Working with fixed format text db's
Jeremy C B Nicoll
jeremy at omba.demon.co.uk
Fri Jun 8 23:55:31 CEST 2007
Neil Cerutti <horpner at yahoo.com> wrote:
> On 2007-06-08, Jeremy C B Nicoll <jeremy at omba.demon.co.uk> wrote:
> > Neil Cerutti <horpner at yahoo.com> wrote:
> >> Luckily, the output format has not changed yet, so issues with
> >> maintaining the above haven't arisen.
> > The problem surely is that when you want to change the format
> > you have to do so in all files (and what about the backups
> > then?) and all programs simultaneously.
> I don't have control of the format, unfortunately. It's an import
> file format for a commercial database application.
You're saying your program merely has to read data files created by that
database app? It's not that you have a whole suite of programs that create
and read these files, nor that you have years worth of old files that would
need their format converted if the programs were changed?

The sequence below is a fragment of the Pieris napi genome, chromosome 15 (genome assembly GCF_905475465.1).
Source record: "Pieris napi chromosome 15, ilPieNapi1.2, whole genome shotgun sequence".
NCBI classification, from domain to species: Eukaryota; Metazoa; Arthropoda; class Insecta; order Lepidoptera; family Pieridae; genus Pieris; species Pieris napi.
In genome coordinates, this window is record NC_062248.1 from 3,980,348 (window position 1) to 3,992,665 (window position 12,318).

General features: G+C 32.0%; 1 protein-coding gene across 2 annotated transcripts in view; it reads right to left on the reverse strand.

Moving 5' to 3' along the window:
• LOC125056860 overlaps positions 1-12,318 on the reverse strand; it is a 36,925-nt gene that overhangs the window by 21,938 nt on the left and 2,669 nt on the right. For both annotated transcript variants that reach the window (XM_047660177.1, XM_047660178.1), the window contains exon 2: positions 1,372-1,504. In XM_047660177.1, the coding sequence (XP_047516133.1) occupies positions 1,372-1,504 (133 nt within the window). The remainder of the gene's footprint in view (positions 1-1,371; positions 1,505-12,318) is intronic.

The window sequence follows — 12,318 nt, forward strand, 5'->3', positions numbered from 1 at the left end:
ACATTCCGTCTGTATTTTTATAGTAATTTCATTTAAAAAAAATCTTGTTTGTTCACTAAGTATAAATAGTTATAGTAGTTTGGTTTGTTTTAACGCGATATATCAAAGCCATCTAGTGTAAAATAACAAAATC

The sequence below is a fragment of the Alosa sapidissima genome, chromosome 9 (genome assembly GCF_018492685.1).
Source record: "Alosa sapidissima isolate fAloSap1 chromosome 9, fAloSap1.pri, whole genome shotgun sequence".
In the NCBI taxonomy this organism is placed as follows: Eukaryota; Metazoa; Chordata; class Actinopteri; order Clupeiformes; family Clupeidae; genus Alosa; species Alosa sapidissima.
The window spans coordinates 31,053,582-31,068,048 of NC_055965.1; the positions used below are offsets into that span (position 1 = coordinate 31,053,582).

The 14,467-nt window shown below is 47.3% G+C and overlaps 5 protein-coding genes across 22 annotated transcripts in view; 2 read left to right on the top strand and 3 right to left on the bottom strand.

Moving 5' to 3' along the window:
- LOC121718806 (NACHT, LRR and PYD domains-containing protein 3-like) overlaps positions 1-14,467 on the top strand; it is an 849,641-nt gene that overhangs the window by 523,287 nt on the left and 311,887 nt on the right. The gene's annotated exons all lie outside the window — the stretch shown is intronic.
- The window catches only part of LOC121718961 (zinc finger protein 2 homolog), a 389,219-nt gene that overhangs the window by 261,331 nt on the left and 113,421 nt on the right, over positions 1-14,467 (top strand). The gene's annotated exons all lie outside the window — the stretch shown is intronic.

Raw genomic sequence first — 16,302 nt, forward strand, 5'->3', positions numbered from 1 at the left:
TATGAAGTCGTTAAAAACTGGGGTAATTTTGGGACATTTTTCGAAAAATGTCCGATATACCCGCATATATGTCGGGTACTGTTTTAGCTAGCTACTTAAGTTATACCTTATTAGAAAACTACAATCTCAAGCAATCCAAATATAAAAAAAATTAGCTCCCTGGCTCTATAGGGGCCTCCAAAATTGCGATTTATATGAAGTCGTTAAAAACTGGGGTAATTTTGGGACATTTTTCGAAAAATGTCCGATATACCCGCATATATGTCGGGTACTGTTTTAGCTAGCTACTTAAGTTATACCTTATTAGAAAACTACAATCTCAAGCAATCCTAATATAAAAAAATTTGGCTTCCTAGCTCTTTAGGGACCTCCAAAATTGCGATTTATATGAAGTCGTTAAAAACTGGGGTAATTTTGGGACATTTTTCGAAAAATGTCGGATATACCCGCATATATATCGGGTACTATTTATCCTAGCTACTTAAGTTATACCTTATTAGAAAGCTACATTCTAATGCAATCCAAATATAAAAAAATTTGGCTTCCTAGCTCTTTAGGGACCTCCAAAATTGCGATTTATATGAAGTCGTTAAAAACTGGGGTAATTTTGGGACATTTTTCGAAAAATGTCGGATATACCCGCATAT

> It is not actually *hard* to do this with ad-hoc code, but then
> the program is indecipherable without a hardcopy of the spec in
> hand. And also, as you say, if the spec ever does change, the
> hand-written batch of ljust, rjust and slice will be somewhat of
> a pain to reconfigure.
You could presumably define a list (of some sort, might be the wrong
terminology) that defines the 'name', type, length, justification and
padding of each field, and then make the explicit code you showed loop
through that list and do what's needed field by field.
There's a risk that abstracting the definitions will make the code less
clear to anyone else; at least it's clear what the current stuff does.
> But biggest weakness, to me, is that the specification is not in
> the code, or read and used by the code, and I think it should be.
It'd be better if you could read the data layout spec from some file
produced by the database system. No chance perhaps of having the dat files
include some sort of dummy first record that contains the necessary info in
a form that you could interpret?
Jeremy C B Nicoll - my opinions are my own.
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